"When I die, I'd like to be scattered over my hometown. But not, like, cremated or anything." — Mitch Berg.

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A friend of mine runs a local restaurant, and as is part and parcel of the industry, he works long hours under extreme stress. Sundays are inveriably his only day of decent rest, which of course makes Mondays an object of intense hatred. The phrase 'if it can go wrong it will go wrong' he believes was coined after witnessing what his typical Monday is like. Sunday past saw us both involved in a sudden and spontaneous bout of sporting aspiration, which coupled with the fact that neither of us is at peak physical condition, left us aching come Sunday evening and expressing our apprehension at waking the following morning. So upon waking that dreaded Monday morning and having my suspicions confirmed (who knew rigor mortis was possible in life), I decided to brighten his morning with the following text message: 'Aaargh....urgh....mmmpfhhhh......eeeesssshhhh....these were the sounds escaping from my lips this morning as my limbs rose in rebellion. At least for a change some-one else is having a lousy Monday morning...' Little did I know that the restaurant was robbed that morning. (all were fine, but his cell phone was stolen before he could see my message) So naturally I felt all kinds of stupid, but at least my original intentions were upheld.....when I told him what I had sent, well, I haven't seen him laugh like that in quite some time. Which led me to collate the following list of famous last words (those inclined to RPG/fantasy should enjoy this list) "Dear me, I believe I am becoming a god. An emperor ought at least to die on his feet." — Vespasian (9-79 AD), Roman emperor. "I feel nothing, apart from a certain difficulty in continuing to exist." — Bernard de Fontenelle (1657-1757), French philosopher. Remark on his deathbed. "I inhabit a weak, frail, decayed tenement; battered by the winds and broken in on by the storms, and, from all I can learn, the landlord does not intend to repair." — John Quincy Adams (1767-1848), Sixth president of the USA. Said during his last illness. "Nonsense, they couldn't hit an elephant at this distance." — John Sedgwick (1813-64), US general. In response to a suggestion that he should not show himself over the parapet during the Battle of the Wilderness. "Either that wallpaper goes, or I do." — Oscar Wilde (1854-1900), Irish-born British dramatist. As he lay dying in a drab Paris bedroom. "Well, gentlemen, you are about to see a baked Appel." — George Appel, executed by electric chair in New York, 1928. "I am ready to meet my Maker. Whether my Maker is prepared for the great ordeal of meeting me is another matter." Winston Churchill (1874-1965). "I did not get my Spaghetti-O's, I got spaghetti. I want the press to know this." — Thomas J. Grasso, executed 1995. "I intend to live forever — so far, so good" — Stephen Wright.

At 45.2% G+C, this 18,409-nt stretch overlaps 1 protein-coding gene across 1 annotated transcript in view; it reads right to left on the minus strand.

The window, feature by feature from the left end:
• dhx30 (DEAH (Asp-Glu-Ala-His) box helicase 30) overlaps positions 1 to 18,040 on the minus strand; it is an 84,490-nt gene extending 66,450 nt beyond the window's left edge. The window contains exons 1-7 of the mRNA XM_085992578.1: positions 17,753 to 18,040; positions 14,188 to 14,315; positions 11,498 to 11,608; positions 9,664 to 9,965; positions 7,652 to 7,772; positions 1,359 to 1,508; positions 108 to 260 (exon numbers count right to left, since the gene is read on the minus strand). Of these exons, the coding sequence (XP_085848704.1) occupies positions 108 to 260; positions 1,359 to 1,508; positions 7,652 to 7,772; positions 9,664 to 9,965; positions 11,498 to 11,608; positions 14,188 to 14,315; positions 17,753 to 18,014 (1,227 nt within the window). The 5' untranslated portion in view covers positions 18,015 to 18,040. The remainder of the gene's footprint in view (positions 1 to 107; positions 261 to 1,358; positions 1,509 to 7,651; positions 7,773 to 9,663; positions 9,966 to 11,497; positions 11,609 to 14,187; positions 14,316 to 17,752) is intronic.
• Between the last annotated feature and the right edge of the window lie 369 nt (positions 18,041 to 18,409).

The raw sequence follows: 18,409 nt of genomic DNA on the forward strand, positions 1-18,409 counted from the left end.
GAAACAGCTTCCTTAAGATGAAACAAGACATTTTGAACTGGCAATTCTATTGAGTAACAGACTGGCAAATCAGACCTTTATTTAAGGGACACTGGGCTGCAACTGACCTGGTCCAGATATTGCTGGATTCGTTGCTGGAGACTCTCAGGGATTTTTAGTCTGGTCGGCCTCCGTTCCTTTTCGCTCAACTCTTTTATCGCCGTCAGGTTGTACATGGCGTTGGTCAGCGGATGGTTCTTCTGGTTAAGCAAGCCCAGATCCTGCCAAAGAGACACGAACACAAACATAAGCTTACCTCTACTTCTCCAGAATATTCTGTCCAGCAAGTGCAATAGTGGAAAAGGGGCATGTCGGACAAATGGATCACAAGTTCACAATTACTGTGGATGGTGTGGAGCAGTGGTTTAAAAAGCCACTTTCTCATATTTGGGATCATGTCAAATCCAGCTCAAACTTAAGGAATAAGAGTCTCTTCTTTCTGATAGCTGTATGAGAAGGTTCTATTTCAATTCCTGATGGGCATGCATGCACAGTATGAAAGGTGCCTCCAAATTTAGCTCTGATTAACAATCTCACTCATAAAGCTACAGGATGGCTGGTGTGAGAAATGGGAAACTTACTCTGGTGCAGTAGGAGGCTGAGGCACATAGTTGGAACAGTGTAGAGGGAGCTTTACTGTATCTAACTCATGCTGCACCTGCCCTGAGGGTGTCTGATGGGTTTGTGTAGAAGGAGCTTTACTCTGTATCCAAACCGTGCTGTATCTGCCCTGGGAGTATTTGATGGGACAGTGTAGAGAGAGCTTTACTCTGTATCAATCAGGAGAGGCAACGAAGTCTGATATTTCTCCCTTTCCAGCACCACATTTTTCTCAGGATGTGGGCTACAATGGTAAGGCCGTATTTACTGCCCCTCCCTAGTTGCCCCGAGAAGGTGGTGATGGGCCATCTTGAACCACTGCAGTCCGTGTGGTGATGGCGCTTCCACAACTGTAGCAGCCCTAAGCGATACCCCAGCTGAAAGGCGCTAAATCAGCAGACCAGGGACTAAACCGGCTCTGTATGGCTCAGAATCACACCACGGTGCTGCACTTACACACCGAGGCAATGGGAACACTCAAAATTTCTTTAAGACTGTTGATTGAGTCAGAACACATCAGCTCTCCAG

4 Responses to “"When I die, I'd like to be scattered over my hometown. But not, like, cremated or anything." — Mitch Berg.”

  1. Blogger Fence 

    32. "We are in luck! The dragon is sleeping"


  2. Blogger the wheel 

    Those are great quotes indeed. The Stephen Wright one kind of sticks out though, since he isn't dead yet. He is an endless source of great quotes though (and, incidentally, he used to live in Rye, which is just down the road from where I live).

    Here are a few of my favorites:
    "What's another word for Thesaurus?"
    "Why isn't phoenetic spelled the way it sounds?"
    "How much deeper would the ocean be if sponges didn't live there?"

  3. Blogger banzai cat 

    As seen on a shirt:

    On the front-- "God is Dead" Nietzche

    On the back-- "Nietzche is Dead" God


  4. Blogger forgottenmachine 

    It's a great shirt! A friend of mine has one and I have oft been tempted to remove it from his possession....

    Ah yes, the delightful Mr Wright....

    I plugged my phone in where the blender used to be. I called someone. They went "Aaaaahhhh..."

    I wrote a song, but I can't read music so I don't know what it it. Every once in a while I'll be listening to the radio and I say, "I think I might have
    written that."

    In my house there's this light switch that doesn't do anything. Every so often I would flick it on and off just to check. Yesterday, I got a call from a
    woman in Germany. She said, "Cut it out."

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